1. As opposed to the safe stuff in the government’s food pyramid?

        2. If it were a widespread grass roots movement, then consumers could vote with their wallets by buying only foods that declare themselves to be non-GMO. Food production is relatively free market.

          But it’s not; it’s a small but vocal minority of Luddites who want to scare people away from GMO. So they need the government to help them.

        3. There is little to no “grass roots” pressure. There is, however, a powerful special interest of “organic” farmers and others who will benefit financially from the labeling mandate and a small but vocal group of Lenin’s “useful idiots” who take their claims at face value without the slightest understanding of what DNA is or how it works.

  2. GMO threads always bring out the luddite visits. It’s Saturday, so it’ll probably take a while.

  3. Food-related regulations are delayed across the federal government.

    That’s the attempt to reduce obesity. Govt is recognizing that they’ve made people fat. So by delaying the regs, they know that people won’t eat until the regs get issued.

  4. ” First, the law leaves room for “other factors and conditions” that would trigger mandatory GMO labeling. ”

    Let me guess. This is a cover-all to cover other things that the luddites and tree-huggers object to. If it has been irradiated by ionizing radiation, it is GMO food.

    If it is fish meat, and the fish have been nibbling at floating dead whales, and there’s traces of whale DNA, it is GMO, for fear we might be eating hidden traces of whale meat. (WTF on that one anyway? Whale meat is renewable, right?)

    If it is bush meat, it is GMO.

    Others?????

    1. Actually, just about everything humans eat and drink, with the exceptions of salt and water, has been genetically modified. A goodly part of the world’s diet is basically genetically-improved grass seed.

      “Non-GMO” labels mean “It hasn’t changed much since grandpa was a kid.”

      1. There is a big difference between selective breeding which enhances certain characteristics of a food,that is already ther and gene splicing. Say putting a mouse gene in corn to protect it from rodent feeding. If you want “gene spliced food” instead of “GMO” that works for me too, just label and let the consumer decide. That is the way it should work.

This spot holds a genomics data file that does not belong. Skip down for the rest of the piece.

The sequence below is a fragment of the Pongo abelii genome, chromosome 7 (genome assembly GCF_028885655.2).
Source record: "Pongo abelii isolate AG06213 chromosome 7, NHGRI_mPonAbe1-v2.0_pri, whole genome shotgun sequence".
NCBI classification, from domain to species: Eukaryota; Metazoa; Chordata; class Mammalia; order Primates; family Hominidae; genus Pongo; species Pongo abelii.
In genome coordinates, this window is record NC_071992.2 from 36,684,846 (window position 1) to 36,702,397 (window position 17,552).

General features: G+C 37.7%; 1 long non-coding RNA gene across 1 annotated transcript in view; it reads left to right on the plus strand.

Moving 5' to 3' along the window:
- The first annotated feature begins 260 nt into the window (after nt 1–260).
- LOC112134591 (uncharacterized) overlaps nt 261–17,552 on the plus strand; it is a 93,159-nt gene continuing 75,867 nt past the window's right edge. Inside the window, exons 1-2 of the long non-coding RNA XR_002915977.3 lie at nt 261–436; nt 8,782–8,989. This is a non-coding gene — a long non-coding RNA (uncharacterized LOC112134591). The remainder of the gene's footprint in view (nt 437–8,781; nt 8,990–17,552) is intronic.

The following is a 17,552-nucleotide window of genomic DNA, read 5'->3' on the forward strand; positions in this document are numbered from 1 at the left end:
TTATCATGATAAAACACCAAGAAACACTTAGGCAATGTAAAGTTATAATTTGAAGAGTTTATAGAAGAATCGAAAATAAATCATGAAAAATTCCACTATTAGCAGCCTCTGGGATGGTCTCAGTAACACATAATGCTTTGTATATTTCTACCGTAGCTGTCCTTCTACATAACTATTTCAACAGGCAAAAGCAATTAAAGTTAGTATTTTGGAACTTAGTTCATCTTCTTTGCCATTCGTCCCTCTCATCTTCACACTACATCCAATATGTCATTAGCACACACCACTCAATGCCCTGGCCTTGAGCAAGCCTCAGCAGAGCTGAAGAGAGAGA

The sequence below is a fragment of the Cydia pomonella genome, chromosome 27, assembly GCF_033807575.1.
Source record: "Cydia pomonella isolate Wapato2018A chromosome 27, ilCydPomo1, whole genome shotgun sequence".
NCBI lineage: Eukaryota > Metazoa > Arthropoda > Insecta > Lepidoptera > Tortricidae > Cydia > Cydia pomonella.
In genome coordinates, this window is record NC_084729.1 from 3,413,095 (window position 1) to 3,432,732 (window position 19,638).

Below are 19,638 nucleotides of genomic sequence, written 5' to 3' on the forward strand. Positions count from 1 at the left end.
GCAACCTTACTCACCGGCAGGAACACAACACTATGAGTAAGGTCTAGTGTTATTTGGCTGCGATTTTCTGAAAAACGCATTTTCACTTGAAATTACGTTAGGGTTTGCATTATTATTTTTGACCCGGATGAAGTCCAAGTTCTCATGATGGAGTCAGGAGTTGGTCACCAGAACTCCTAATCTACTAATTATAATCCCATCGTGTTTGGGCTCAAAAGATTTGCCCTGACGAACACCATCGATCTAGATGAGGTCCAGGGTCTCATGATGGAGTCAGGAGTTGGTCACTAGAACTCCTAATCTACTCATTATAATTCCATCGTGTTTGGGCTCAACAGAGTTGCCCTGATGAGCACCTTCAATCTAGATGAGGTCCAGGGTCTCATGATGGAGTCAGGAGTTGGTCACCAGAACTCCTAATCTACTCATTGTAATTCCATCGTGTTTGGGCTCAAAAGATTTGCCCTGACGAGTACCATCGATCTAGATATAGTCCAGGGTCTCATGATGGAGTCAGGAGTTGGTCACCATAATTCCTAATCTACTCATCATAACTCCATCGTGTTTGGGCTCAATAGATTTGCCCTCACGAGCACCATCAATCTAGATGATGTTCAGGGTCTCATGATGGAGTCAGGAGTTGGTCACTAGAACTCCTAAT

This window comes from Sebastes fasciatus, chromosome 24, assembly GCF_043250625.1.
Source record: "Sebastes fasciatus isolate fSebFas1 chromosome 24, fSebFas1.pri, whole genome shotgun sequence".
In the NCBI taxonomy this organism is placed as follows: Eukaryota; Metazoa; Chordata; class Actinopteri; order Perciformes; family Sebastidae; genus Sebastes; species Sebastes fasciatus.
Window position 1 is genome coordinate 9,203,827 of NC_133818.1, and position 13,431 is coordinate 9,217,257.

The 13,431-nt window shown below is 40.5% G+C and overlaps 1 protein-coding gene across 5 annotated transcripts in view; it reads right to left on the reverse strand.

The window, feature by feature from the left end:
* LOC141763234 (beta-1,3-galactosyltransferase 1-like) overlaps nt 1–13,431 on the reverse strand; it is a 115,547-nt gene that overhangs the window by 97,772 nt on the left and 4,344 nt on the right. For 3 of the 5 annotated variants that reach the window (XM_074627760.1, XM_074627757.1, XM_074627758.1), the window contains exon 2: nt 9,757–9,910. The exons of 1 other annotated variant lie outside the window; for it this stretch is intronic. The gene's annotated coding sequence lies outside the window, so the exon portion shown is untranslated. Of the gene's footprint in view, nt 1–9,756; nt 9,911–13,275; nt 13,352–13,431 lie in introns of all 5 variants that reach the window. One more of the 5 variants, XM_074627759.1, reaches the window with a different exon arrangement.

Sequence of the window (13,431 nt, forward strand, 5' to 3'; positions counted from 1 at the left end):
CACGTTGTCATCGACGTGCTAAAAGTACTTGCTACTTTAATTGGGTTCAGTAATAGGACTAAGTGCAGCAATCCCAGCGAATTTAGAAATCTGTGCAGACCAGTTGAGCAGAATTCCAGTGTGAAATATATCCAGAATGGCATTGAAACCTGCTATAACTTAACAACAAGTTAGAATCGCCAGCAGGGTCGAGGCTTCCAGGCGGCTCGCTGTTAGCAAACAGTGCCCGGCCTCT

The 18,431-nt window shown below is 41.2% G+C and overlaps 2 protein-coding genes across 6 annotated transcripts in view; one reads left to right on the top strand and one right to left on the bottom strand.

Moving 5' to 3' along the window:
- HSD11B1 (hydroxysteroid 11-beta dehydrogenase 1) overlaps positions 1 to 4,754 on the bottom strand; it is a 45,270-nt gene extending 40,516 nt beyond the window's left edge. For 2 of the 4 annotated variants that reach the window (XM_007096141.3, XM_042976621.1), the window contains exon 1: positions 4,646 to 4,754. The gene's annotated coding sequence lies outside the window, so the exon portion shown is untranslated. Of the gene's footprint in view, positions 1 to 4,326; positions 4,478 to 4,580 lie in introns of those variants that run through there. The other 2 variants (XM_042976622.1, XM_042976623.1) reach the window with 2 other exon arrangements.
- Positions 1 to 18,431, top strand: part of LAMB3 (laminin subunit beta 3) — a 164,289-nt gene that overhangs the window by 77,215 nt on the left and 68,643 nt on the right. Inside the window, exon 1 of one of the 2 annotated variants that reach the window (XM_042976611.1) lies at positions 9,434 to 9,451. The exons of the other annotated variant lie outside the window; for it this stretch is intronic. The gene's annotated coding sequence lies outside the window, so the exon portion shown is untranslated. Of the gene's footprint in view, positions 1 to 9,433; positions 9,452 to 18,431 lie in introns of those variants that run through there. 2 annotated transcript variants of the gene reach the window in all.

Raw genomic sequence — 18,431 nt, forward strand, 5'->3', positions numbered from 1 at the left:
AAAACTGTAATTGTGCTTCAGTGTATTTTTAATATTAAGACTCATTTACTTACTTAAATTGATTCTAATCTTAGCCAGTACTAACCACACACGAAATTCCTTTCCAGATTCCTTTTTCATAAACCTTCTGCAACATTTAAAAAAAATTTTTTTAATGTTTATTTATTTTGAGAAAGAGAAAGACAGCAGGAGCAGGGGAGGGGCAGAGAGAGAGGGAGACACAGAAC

1. Gee, it took a while for a luddite to show up.
          “just label and let the consumer decide.”
          You already can. Can’t figure it out? Don’t eat it.

        2. Or we could put a big red warning label on non-GMO food: “WARNING: THIS FOOD ITEM IS THE PRODUCT OF UNCONTROLLED MUTATION AND ARTIFICIAL INTERBREEDING”

          Right next to the warning label on organic fruits and veggies: “THIS FOOD ITEM MAY HAVE HAD BUGS CRAWLING ALL OVER IT BEFORE IT WAS PICKED”

          Then, as you say, let the consumer decide.

          Oh, you think those labels are unfair? They are completely correct descriptions of non-GMO and organic products. Sure, they portray them in a disgusting light, but that’s exactly what you and your luddite friends have been doing to GMO for 40 years.

        3. Yes, there is a big difference between:

          A) Deliberately blasting seeds with artificial ionizing radiation and/or chemical mutagens to break apart chromosomes and have them reform in random ways, seeing if any of the resulting new genes produced by the process seem to have beneficial effects, and breeding them into the food supply, and

          B) Selecting a single gene for its known characteristics, inserting it into a plant, and then passing a combined series of USDA, EPA, and FDA tests to be allowed to take it to market.

          The question is, given that difference, why would anyone think the latter is what consumers need labels to indicate?

          Seriously, every single major food crop in the world has been subjected to the process detailed in A, for decades. If you’re not spending the time, effort, and money to confine yourself to food made from scratch from pre-1950s heirloom varietals, that’s how the “selective breeding” of the food you eat was done. Yes, that includes the foods labeled “organic” and “non-GMO”.

          But you don’t care, because there weren’t a bunch of loudmouth protesters in the 1950s denouncing it, and you’ve never bothered to become actually informed about the issues.

          1. “Yes, there is a big difference between:”
            Hard to believe, our brain-dead lefty troll posts something which is not idiotic.
            There is yet hope for mankind.

          2. Congress creates one big difference! For case B you must pay a fee to use last year’s crop to plant this and next years crop to some corporation that does zero for you, but just imposes a private tax on your efforts authorized by Congress.

        4. You’re right, there IS a big difference: The gene splicing is better controlled.

        5. re: “There is a big difference between…”